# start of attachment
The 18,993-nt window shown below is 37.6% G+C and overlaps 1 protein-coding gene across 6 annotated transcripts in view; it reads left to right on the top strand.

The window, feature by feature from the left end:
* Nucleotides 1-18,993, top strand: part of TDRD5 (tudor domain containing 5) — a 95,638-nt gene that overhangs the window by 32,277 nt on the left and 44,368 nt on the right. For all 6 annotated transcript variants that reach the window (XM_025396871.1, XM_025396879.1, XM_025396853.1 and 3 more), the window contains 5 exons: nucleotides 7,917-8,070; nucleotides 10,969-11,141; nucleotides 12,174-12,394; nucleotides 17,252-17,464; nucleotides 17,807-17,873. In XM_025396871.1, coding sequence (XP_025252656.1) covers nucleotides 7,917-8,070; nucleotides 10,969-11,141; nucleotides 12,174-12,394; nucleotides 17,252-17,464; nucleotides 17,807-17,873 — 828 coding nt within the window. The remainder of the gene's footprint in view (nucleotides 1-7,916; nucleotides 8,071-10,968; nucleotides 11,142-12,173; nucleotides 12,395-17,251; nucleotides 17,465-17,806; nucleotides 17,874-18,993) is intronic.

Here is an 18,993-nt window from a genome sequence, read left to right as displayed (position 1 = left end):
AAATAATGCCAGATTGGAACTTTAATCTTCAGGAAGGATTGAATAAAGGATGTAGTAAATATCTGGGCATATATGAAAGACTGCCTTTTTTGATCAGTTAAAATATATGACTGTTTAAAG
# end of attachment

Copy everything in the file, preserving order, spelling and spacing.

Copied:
The 18,993-nt window shown below is 37.6% G+C and overlaps 1 protein-coding gene across 6 annotated transcripts in view; it reads left to right on the top strand.

The window, feature by feature from the left end:
* Nucleotides 1-18,993, top strand: part of TDRD5 (tudor domain containing 5) — a 95,638-nt gene that overhangs the window by 32,277 nt on the left and 44,368 nt on the right. For all 6 annotated transcript variants that reach the window (XM_025396871.1, XM_025396879.1, XM_025396853.1 and 3 more), the window contains 5 exons: nucleotides 7,917-8,070; nucleotides 10,969-11,141; nucleotides 12,174-12,394; nucleotides 17,252-17,464; nucleotides 17,807-17,873. In XM_025396871.1, coding sequence (XP_025252656.1) covers nucleotides 7,917-8,070; nucleotides 10,969-11,141; nucleotides 12,174-12,394; nucleotides 17,252-17,464; nucleotides 17,807-17,873 — 828 coding nt within the window. The remainder of the gene's footprint in view (nucleotides 1-7,916; nucleotides 8,071-10,968; nucleotides 11,142-12,173; nucleotides 12,395-17,251; nucleotides 17,465-17,806; nucleotides 17,874-18,993) is intronic.

Here is an 18,993-nt window from a genome sequence, read left to right as displayed (position 1 = left end):
AAATAATGCCAGATTGGAACTTTAATCTTCAGGAAGGATTGAATAAAGGATGTAGTAAATATCTGGGCATATATGAAAGACTGCCTTTTTTGATCAGTTAAAATATATGACTGTTTAAAG